What's good for the People, it appears, is no longer good for the country. And by all means, unless you want to be called an "extremist," be sure that you take absolutely no action whatsoever to prepare for Y2K.

On January 20, 1961, President Kennedy challenged Americans to "Ask not what your country can do for you, but ask what you can do for your country."

Thirty-eight years later, Clinton's politically correct Y2K version sounds like this: "Ask not what Y2K will do to you, but ask what you ought not to do for your country."

-- Walter Skold (, November 22, 1999


Thanks for posting this, Walter.

-- Ashton & Leska in Cascadia (, November 22, 1999. the providence of God, they landed in Plymouth and survived and then thrived -- actually the Native Americans saved their asses, which is why we have thanksgiving now, with all its north american food items (turkey, sweet potatoes etc.).
but history is written by the victors.

-- Dan G (, November 23, 1999.

" Y2K is still the wake up call. It is there to alert us to an over-reliance on the perfection of technology combined with an under commitment to budgets that can provide perfection."

Great quote. Thanks Walter, and Thansgiving blessings to you as well.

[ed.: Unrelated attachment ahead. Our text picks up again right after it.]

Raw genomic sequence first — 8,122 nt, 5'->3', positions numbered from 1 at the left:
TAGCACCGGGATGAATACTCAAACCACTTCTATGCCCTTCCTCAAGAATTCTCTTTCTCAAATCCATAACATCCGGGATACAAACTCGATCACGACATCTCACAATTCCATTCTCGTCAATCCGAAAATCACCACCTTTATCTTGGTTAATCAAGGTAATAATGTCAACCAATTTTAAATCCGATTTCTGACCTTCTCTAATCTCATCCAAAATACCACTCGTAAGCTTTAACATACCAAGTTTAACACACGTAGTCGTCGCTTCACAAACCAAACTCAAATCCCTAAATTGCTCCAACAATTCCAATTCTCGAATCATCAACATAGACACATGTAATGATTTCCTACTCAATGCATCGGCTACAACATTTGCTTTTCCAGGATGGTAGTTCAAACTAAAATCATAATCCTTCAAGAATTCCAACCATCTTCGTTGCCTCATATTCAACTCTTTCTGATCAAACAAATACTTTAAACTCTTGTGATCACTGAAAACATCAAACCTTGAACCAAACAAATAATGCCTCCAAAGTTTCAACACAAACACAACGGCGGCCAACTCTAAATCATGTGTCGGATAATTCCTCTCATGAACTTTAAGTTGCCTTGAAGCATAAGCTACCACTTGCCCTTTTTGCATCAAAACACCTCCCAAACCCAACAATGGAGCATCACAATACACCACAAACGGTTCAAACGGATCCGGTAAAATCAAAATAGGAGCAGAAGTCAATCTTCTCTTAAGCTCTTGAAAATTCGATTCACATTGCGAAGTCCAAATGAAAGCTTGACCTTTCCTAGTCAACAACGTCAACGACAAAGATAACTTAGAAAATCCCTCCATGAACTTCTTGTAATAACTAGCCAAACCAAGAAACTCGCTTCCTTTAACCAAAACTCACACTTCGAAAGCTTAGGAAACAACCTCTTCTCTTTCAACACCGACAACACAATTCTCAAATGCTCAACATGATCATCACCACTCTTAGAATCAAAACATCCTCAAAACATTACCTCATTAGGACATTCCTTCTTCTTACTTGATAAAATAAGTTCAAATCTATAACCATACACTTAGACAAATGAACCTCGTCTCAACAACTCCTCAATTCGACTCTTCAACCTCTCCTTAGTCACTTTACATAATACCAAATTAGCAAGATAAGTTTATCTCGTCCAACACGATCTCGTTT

-- Deborah (, November 23, 1999.

Walter, are you connected with Lazarus, who is channeled by Jacques (forgot last name)?

Or is there another Lazarus Foundation? I am very interested to hear what Lazarus has to say about Y2K, if it is the same one I am thinking of...

-- Sara Nealy (, November 23, 1999.

Dan G, I meant to add something about Squanto, but it would have been longer than what I wanted. His story, and how he did, in the Providence of God, save their asses, is a truly fascinating one.

I forget if it was Squanto or Massasoit, but one of them, upon first entering the Pilgrim settelement, said in perfect English "Do you have any beer?"

No channeling going on at Lazarus. We are a very small X'n non-profit who try to challenge and inspire people to care more about the world's poor. No web site. Small potatoes.

Speaking of potatoes. Got 150 lbs today for 30$. A great y2k food (if you have the heat and oil to cook them).

-- Walter Skold (, November 23, 1999.

Thank you, Walter for a most thoughtful and timely piece. It is refreshing after so much garbage that has been posted recently.

And...Squanto and others may have saved the Pilgrims (did do so), but Providence sent them where Squanto and his people were located, and gave them the good hearts to help these newcomers. Thanks to Squanto and to God!

-- Elaine Seavey (, November 23, 1999.

Thanks, Walter. To the top--deserves a wider readership. God bless you and yours.

-- Spidey (free@last.Amen), November 23, 1999.

Pilgrims ran out of BEER. Plymouth Rock was a BEER run!! LOL!!

-- K. Stevens (kstevens@ It's ALL going away in, November 24, 1999.